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October 8, 2019

Fundamental vs Simulation Models for Energy Portfolios

There seems to be some confusion regarding the differences between, and best uses for, fundamental and simulation models.  In part, this is the fault of the vendors, who try to sell their solution as good for everything. There is no individual model that should be used for every analytical task. 

Recently I heard a chief officer of an energy company ask why his company needs simulation-based analytics, when they already have a fundamental model?  This article is designed to answer that question.

Fundamental vs Monte Carlo Simulation models

Fundamental power system analytics are typically used to build up an analytical representation of a market (generation, transmission, load). Making assumptions about grid topology, available generation capacity, maintenance outages, weather patterns, and aggregate load, these fundamental models will compute least-cost dispatch and optimal market pricing at an hourly granularity for many years into the future.  This is no small feat and fundamental models are quite good at this. A fundamental model is best used to develop a long-term forecast of hourly prices, particularly for use to inform resource planning efforts. Of course, this “single-path“ market forecast is always wrong, but if the model assumptions and inputs are good, these models can produce useful results. 

Knowing that the single-path forecast is going to be wrong in unforeseen ways, companies will turn to simulation models to understand a portfolio’s risk, or sensitivity to uncertainty, as prices deviate from the expected forecast. The simulation model will run hundreds or thousands of market simulations and probabilistically weight the results.  This yields a distribution of outcomes where the expected value is reported as well as the size, shape and magnitude of uncertainty within the distribution. Distributions can be inspected at any time granularity (hourly, monthly, annually) on metrics like portfolio gross margin, total costs, generation, fuel burn, and more. The left side of the distribution is interpreted as the “downside risk”.  Companies use the magnitude and timing of these downside risk events to hedge their portfolio and increase certainty around future cash flows. 

Fundamental models are not suited to generate robust distributions of value and therefore are inappropriate for assessing the effectiveness of existing hedging strategies or developing new ones.

Market Price Simulation

Price simulation is the key component to any simulation framework since market prices are a primary driver of risk. Different markets have very different pricing dynamics. Hourly power price shapes vary by day-of-week, month-of-year, and pricing location. Correlations between pricing locations and across commodities (e.g., between power and gas) vary seasonally. Volatility, the likelihood of price spikes, and mean reversion rates, all vary seasonally as well.  These price dynamics can strongly influence cycling behavior for thermal assets and impact both value and risk for intermittent renewable resources.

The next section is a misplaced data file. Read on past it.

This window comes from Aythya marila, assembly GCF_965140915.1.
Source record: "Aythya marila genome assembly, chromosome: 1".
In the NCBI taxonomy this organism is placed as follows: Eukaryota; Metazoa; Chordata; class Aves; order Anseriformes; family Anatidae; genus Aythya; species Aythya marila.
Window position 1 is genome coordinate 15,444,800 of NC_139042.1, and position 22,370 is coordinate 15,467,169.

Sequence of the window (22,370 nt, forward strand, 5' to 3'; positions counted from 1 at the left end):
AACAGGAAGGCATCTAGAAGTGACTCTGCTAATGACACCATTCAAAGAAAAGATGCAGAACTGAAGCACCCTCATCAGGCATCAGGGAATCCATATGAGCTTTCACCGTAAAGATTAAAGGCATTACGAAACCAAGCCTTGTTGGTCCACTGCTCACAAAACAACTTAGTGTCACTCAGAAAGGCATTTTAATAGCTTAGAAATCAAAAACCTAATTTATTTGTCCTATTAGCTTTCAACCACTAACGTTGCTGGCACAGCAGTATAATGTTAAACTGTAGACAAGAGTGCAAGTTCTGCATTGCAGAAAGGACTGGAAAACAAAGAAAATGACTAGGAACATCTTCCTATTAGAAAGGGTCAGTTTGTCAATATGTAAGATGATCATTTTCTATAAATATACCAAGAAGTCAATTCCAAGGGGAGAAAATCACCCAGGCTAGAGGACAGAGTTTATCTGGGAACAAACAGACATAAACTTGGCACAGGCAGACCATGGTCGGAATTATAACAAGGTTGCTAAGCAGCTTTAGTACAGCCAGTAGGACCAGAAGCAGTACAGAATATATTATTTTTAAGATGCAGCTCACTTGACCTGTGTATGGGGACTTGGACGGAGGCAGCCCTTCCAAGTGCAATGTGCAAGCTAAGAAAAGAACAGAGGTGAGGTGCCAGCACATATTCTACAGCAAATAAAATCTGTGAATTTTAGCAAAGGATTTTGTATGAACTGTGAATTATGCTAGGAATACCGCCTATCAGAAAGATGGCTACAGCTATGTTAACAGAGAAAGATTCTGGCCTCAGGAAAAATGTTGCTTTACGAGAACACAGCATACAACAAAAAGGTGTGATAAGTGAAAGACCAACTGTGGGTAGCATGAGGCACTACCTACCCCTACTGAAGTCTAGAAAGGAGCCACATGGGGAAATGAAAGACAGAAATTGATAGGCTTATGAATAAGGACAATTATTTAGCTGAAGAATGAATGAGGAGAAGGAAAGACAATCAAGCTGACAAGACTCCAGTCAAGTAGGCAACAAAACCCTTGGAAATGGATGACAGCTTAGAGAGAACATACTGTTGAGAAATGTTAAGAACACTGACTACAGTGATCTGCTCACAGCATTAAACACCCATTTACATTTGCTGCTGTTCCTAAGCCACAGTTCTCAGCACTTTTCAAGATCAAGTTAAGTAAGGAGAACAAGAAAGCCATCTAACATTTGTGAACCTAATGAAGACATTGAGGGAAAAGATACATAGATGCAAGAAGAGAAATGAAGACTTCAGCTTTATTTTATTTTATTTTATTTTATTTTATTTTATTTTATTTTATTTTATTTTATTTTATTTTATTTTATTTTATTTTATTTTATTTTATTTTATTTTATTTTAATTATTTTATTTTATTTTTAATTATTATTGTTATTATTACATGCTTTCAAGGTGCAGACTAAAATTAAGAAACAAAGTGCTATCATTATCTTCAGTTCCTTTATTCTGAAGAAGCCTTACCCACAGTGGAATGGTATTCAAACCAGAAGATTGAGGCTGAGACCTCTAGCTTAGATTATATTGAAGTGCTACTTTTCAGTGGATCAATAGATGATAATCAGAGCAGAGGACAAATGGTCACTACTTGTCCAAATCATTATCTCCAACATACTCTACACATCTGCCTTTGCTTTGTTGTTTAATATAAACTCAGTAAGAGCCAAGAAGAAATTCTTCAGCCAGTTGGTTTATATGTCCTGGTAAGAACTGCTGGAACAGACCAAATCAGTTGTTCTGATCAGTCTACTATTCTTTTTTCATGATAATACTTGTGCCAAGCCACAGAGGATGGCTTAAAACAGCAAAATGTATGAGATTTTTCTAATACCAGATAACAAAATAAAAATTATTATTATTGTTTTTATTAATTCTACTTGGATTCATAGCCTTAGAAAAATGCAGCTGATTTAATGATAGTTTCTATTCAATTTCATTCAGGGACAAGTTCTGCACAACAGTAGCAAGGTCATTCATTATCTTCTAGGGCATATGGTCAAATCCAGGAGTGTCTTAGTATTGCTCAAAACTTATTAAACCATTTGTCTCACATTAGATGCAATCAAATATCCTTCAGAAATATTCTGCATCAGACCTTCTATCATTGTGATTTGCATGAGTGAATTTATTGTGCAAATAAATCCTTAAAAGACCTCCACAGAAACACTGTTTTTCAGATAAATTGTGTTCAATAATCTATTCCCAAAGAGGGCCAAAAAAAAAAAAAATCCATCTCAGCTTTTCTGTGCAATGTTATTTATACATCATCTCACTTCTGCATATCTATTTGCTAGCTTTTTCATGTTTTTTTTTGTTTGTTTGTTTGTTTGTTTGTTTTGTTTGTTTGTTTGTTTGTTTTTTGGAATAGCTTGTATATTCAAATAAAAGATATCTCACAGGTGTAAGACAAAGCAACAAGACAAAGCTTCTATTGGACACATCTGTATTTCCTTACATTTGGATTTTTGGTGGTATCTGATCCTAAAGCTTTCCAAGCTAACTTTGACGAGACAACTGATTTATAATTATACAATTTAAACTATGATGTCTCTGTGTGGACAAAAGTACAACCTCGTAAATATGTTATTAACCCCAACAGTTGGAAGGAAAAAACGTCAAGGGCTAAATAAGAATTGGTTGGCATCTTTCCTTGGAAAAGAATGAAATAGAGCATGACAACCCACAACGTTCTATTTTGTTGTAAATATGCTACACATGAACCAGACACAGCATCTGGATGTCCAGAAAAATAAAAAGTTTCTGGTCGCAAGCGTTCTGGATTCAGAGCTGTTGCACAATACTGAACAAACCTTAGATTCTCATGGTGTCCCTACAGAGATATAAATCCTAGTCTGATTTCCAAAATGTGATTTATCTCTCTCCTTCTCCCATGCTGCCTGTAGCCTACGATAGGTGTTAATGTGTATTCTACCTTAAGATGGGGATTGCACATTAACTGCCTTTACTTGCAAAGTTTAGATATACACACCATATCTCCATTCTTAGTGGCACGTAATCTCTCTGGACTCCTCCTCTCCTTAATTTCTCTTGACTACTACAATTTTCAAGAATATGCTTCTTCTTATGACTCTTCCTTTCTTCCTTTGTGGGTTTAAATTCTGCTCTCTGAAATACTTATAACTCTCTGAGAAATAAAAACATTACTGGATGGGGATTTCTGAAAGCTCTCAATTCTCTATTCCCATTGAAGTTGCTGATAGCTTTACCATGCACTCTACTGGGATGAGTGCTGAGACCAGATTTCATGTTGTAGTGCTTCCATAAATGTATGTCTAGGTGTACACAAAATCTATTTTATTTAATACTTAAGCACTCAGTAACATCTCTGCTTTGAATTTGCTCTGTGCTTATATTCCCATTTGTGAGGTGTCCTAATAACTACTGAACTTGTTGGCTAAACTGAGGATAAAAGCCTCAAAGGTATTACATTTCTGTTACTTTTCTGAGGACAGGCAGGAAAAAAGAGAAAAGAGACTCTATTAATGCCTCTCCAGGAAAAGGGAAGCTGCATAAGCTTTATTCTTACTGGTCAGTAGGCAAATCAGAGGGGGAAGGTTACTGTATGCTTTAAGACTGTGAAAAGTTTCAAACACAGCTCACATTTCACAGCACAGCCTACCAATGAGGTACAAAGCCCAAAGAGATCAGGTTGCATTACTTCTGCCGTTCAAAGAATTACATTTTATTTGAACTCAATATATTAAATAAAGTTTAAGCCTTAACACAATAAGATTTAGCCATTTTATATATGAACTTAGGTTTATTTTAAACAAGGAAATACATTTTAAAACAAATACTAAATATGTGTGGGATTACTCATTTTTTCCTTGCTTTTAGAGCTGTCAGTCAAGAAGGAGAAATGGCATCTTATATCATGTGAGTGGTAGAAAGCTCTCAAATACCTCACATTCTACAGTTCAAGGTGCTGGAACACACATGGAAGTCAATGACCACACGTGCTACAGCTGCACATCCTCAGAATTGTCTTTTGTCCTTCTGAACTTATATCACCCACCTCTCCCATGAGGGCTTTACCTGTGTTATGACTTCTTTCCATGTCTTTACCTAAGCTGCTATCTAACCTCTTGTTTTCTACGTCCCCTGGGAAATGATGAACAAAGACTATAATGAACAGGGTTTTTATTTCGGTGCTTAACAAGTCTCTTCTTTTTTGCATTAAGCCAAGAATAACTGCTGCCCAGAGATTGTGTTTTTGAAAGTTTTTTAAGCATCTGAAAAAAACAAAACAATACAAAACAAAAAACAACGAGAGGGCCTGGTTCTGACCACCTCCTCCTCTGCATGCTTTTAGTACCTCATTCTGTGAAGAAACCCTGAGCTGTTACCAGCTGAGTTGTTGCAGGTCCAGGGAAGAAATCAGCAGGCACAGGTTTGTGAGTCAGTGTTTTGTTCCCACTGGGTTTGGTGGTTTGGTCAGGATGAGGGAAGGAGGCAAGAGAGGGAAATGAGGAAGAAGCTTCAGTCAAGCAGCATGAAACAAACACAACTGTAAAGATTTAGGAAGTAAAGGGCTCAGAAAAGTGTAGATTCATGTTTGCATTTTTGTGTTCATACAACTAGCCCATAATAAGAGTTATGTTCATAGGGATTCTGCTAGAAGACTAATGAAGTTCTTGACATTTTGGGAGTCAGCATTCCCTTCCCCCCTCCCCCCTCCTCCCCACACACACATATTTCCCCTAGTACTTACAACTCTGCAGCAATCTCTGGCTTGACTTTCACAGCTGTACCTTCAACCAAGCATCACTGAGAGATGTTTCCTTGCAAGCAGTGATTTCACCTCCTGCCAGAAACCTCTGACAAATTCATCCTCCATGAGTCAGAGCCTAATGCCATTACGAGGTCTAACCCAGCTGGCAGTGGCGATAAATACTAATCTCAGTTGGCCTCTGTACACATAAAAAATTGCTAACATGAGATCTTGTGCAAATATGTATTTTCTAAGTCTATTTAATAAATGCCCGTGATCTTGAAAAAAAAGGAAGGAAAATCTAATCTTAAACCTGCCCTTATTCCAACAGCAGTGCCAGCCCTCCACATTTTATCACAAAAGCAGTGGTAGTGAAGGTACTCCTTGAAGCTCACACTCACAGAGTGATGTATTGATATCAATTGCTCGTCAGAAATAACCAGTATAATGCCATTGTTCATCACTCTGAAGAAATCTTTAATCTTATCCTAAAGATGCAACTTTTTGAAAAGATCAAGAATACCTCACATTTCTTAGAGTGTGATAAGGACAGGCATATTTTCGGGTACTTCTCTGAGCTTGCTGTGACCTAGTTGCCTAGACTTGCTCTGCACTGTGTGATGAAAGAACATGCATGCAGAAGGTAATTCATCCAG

Many portfolio managers ask about fundamental drivers such as weather, grid topology, available generators, demand, etc. In most cases, these fundamental drivers are well represented in each market’s unique price dynamics, and therefore can be captured in the price simulations.

Interestingly, a commonly used integration between fundamental and simulation models involves using the forward-looking market price forecast generated by the fundamental model as input to the simulation model.  The simulation model will then produce thousands of hourly price paths around it, yielding the distributions needed for risk and hedging analysis while remaining consistent with the fundamental forecast itself.

Physical Asset Optimization & Valuation

Many years ago, energy analysts routinely used simple “closed-form spread option” models to value power plants.  Spread option models use a price for fuel and a price for electricity, as well as the volatility of each and the correlation between the two.  In a given month, if the expected spark spread was sufficient, the power plant was assumed to run.  If not, it was assumed to shut down.  Of course, this is an over-simplification of how power plants operate.  There are dozens of physical operating characteristics and costs that “constrain” the optimal operation of a power plant.  Modern dispatch models use a very detailed set of characteristics to accurately represent an asset so that modeled output is as close as possible to true asset operations.  Most simulation and fundamental models both use these modern techniques.  The difference is the simulation model dispatches assets to hundreds or thousands of hourly price paths, while still maintaining all operating constraints.  This yields hourly/daily/monthly/annual distributions of values for generation, costs, fuel burn, gross margin allowing for more effective hedge decisions.